The Hunger Busters

By Bob McCullough

Kathy Bandujo, Karen Shouse and their fellow hunger busters have a strong appetite for community service that won’t be satiated until they know no child in the Boerne area in without enough to eat.

Kathy Bandujo of Fair Oaks Ranch hungers to help others whose stomachs are empty, especially kids in the Boerne area who need food to do well in school.

“Many people are just unaware how many children live in poverty in our area,” says Bandujo, who first learned of widespread hunger as a volunteer at Hill Country Daily Bread. That stark reality contrasts with the many upscale neighborhoods in and around Boerne. But the fact is one in five Boerne Independent School District (BISD) students qualifies for the federal National School Lunch Program.

Bandujo happened to be in her dentist’s office when she read a magazine article about a national movement called Blessings in a Backpack (BIB). She learned BIB started in Louisville, Ky., 10 years ago and now operates in 44 states; she on the spot decided that Boerne needed its own BIB chapter to fight hunger among school children, and she immediately enlisted the help of neighbors Cindy Offutt and Karon Shouse. The trio approached BISD Superintendent David Stelmazewski, who endorsed their efforts and helped them launch a BIB pilot program at Cibolo Creek Elementary at the start of the 2013-14 school year.

Students in need receive their breakfast and lunch during the week at school, so BIB concentrates on providing take-home food items every Friday during the school year so the youngsters can make it through the weekend. In addition to Cibolo Creek, BIB assists Currington, Fair Oaks Ranch, Fabra and Kendall elementary schools.

“Last year, we served approximately 230 students a week,” Bandujo says. “This year, we’d like to help at least 300 and up to 350, if possible. We’d love to eventually add the middle and high schools, but that’s way down the road because we still aren’t serving all the elementary school kids yet.”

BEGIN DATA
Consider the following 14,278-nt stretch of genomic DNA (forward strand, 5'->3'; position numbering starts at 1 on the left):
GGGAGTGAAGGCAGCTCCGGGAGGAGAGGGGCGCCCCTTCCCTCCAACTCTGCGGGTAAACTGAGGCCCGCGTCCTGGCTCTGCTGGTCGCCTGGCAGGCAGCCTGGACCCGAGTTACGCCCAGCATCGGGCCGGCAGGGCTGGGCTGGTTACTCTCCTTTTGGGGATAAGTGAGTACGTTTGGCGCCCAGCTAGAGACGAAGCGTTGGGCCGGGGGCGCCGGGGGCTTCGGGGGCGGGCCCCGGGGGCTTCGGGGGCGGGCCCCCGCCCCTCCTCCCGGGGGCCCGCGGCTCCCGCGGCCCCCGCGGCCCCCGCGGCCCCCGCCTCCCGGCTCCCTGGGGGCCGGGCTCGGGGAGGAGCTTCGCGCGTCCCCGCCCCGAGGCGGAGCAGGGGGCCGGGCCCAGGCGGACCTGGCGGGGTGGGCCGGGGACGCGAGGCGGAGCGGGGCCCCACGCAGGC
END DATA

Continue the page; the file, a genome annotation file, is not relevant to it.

She notes that each BIB chapter operates independently and must raise all the funds it needs  –  $125 per child for the entire school year  –  to purchase food, recruit volunteers and set up its distribution system. BIB solicits funds from generous civic clubs like Rotary, churches, social groups, foundations, companies and individuals.

“I think it’s important people know that our local BIB chapter is all-volunteer,” Shouse says. “There is no paid staff or offices. Every dime we raise is used solely to purchase food for the kids. We’ve also received a few grants, but we really need to expand that avenue for funding in order to grow. In fact, one of the things we really need is a volunteer willing to be our grant writer.”

Bandujo maintains that BIB’s effectiveness relies on both monetary support and dedicated volunteers.

“On any given packing day, we’ll have between 10 and 25 volunteers,” she says.  “PTO volunteers from each of the five elementary schools always help out, plus we have faithful volunteers from Our Savior Lutheran Church and the Kendall County Area Democratic Women’s Club. And, of course, we have individuals who’ve heard about BIB and who want to help. We pack the bags during the school year from 10:30 a.m. to noon on Thursdays at the Rainbow Senior Center at Kronkosky Place at 17 Old San Antonio Road in Boerne.”

Prospective volunteers can learn more from Bandujo at 210.862.8484 or Shouse at 830.446.1618. Additional information about BIB is available at, and online monetary donations can be made by designating the Boerne chapter.

Other donations such as peanut butter and canned chicken are also welcome “because they’re two of the more costly items we use,” Bandujo says. “If we can get them donated, it stretches our budget to buy more food and serve more kids.”

BIB operates mainly during the school year because food is distributed through the elementary school classrooms, however hunger doesn’t take a summer vacation. To tackle this challenge, BIB has joined other organizations in launching the Boerne Community Coalition (BCC), which involves local government, businesses, churches, civic groups, non-profits and individuals in feeding children during the summer months. This first summer of BCC collaboration “has made a dent in the need, but it’s going to take several years to fully meet our goal,” Bandujo reports.

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